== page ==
When you turn on the television, go to a sporting event or simply read the news online, you are instantly overwhelmed with options on ways to spend your hard-earned money. Marketing wizards woo you with relaxing beach vacations. They tempt you with pancake commercials the same day you started that new diet. It is as if they knew your craving before you did. Advertisers entice you with the newest luxury technologies that auto manufacturers have concocted to make your life easier … and only for a low monthly lease of $799 a month.
Last year, I fell under the spell of the marketing wizards. I took a nice vacation, bought a new car and had my share of meals I did not need to have, as my scale can verify. As I look back on those purchases, I realize now I wasn’t buying products and services. I ultimately was buying an experience– the vacation experience of looking forward to time off of work, new adventures, relaxing by the pool and not having to grocery shop that week. The experience of tasting new foods or indulging in my favorite comfort foods. That new car smell and the latest in convenience features to make my daily commute easier.
The experience directly ties to my emotion as a consumer. When the experience is amazing, I feel great. I feel like I made a wise choice. It builds confidence and loyalty. When a company builds an experience that shows they care, it stands out. Even now, you’re probably thinking of a great experience you’ve had. What was the experience? How did it make you feel? What made that experience stand out? Whether it’s a vacation, software purchase or working with their accountant for tax planning, consumers are looking for the best experience possible.
It’s critical to build not only great products and services, but also great experiences that tie back to the human element of emotion. If you were to map out your own clients’ experiences, what emotion does it invoke? Is there anything that you would change in order to enhance it or simplify it? Have you pulsed them on how they feel and whether there anything they would like to see done differently?
As a trusted advisor, the services you provide are critical to your clients’ financial success, but the emotions you instill in them are the reason they stay loyal clients, year after year. We hear from accountants and tax professionals, as well as their clients, that you’re more than just a tax professional, accountant, bookkeeper or even financial counselor to your clients. You’re a business therapist, you’re honest and your clients have complete and total trust in you. This level of confidence and trust is how you continue to make a difference for your clients and provide them with amazing value.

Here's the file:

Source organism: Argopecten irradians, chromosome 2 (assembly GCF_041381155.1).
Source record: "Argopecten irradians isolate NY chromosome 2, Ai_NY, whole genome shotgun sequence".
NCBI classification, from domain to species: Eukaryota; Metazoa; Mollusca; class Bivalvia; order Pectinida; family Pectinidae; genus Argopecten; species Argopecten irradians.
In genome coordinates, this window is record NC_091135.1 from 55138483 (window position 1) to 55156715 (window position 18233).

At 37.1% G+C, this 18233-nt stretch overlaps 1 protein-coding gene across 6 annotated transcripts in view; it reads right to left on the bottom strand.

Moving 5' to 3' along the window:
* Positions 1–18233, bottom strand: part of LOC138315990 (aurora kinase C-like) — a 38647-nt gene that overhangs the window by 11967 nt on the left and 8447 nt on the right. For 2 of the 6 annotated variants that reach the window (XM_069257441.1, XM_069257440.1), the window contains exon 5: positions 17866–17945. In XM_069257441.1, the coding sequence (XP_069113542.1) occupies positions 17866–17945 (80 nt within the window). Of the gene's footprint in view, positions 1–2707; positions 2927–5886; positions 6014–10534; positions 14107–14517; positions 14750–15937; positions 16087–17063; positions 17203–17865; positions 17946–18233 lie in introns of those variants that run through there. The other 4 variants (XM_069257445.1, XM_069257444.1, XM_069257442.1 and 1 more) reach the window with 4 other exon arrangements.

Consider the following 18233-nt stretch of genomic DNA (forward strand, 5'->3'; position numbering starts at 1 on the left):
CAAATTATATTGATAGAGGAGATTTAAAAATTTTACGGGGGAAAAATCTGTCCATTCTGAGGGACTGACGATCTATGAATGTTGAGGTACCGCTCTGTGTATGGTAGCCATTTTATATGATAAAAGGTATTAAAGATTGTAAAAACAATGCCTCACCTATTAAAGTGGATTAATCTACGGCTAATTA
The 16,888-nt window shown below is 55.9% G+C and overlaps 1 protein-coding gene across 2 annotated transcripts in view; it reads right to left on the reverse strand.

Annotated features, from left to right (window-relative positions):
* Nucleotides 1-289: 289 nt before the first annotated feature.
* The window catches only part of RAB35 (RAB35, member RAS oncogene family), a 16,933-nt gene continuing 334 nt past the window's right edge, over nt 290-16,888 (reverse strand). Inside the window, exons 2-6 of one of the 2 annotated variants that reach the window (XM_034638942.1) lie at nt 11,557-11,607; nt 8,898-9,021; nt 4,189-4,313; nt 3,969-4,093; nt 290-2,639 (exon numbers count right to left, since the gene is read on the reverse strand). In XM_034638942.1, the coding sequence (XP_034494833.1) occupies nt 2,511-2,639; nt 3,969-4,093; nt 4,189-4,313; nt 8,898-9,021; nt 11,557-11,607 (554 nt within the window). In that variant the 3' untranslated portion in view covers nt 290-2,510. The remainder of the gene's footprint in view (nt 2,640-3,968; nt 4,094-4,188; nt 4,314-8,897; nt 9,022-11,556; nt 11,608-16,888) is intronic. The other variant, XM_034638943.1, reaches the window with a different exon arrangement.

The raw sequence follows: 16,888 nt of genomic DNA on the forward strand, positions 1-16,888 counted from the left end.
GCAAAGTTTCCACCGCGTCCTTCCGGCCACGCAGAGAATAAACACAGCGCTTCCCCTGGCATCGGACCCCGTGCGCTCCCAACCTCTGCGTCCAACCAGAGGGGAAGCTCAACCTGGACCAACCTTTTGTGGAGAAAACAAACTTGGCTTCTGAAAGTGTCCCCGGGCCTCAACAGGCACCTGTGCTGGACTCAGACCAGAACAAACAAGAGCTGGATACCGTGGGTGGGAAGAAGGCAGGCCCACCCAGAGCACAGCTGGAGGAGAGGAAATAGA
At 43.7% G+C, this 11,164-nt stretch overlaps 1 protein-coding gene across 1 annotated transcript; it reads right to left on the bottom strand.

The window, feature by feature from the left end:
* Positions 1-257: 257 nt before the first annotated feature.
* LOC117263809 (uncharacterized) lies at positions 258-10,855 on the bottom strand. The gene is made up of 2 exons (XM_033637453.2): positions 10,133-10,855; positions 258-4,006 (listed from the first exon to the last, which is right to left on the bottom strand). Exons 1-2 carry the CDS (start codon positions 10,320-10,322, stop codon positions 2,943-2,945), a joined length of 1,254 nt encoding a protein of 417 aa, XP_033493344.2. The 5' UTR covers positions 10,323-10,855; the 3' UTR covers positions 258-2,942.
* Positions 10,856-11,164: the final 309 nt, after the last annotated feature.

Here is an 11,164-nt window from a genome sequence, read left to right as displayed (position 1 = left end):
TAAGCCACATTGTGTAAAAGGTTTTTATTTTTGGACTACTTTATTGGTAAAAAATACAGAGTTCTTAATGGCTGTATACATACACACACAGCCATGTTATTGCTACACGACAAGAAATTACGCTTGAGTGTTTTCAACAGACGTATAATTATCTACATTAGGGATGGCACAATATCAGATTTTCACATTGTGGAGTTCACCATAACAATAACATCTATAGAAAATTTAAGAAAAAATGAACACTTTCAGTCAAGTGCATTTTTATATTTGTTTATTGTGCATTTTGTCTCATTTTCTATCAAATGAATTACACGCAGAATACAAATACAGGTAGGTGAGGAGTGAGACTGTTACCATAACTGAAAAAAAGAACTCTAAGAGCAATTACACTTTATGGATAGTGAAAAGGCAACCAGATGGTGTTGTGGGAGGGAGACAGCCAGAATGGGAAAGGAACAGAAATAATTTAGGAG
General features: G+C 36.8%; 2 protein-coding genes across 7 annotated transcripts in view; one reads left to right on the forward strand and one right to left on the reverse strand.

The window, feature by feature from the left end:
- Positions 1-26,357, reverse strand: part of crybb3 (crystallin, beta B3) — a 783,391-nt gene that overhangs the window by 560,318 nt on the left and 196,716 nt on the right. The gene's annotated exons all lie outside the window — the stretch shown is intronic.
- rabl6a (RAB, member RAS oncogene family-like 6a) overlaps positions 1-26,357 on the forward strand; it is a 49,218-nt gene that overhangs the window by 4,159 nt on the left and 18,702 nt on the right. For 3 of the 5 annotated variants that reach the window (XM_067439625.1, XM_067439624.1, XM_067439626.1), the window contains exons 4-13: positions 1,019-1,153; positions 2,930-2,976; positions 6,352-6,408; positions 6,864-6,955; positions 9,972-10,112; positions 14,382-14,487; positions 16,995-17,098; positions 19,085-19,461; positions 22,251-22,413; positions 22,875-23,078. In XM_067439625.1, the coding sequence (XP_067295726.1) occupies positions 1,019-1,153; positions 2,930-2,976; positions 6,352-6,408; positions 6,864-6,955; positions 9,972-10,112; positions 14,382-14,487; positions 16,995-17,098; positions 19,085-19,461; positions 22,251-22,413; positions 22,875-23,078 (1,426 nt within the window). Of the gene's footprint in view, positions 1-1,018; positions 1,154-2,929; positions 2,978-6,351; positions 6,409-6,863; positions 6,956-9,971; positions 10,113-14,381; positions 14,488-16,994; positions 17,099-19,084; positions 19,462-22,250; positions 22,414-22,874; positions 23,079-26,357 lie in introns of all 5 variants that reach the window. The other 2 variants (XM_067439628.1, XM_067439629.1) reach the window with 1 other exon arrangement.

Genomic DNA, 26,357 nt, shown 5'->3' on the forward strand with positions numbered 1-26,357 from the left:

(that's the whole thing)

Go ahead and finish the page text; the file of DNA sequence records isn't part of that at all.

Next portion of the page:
Here are a few things to continuously do to ensure you’re keeping your clients’ well-being and emotions top of mind:
- Continue to ask them what is important and what their goals are. Every client will have different goals, and many of them aren’t just about making more money. They may want to spend more time with the family outside of their small business, retire early or be more innovative with their work. Some may not have even thought about this question before! Asking them what’s important will show you care about their end goals, help instill their trust in you, and help you understand their goals.
- Pretend like your clients are in the room when you make big decisions. Many decisions you make, even those internal to your practice will end up having implications for your workflow, staff and bottom line. Of course, these are important considerations, but even for the decisions that may indirectly impact your clients, think of what input they would have on the decision before making it. How might it eventually affect them?
- Educate your clients. Sending your clients occasional pieces of information about tax law decisions, important deadlines and other areas that may impact them will have several positive outcomes. Even if you aren’t talking to them every day, it will show them that you have their concerns top of mind – and this continues to instill trust. It will show you want them to be able to make informed decisions and improve their business acumen over time; you are empowering them while still being their trusted advisor.
Barry Pennett, vice president of Sales for Intuit® ProConnect™, wrote an article “5 Habits to Become a Customer-Obsessed Business” on the Tax Pro Center that offers another view on customer obsession – I suggest you check it out!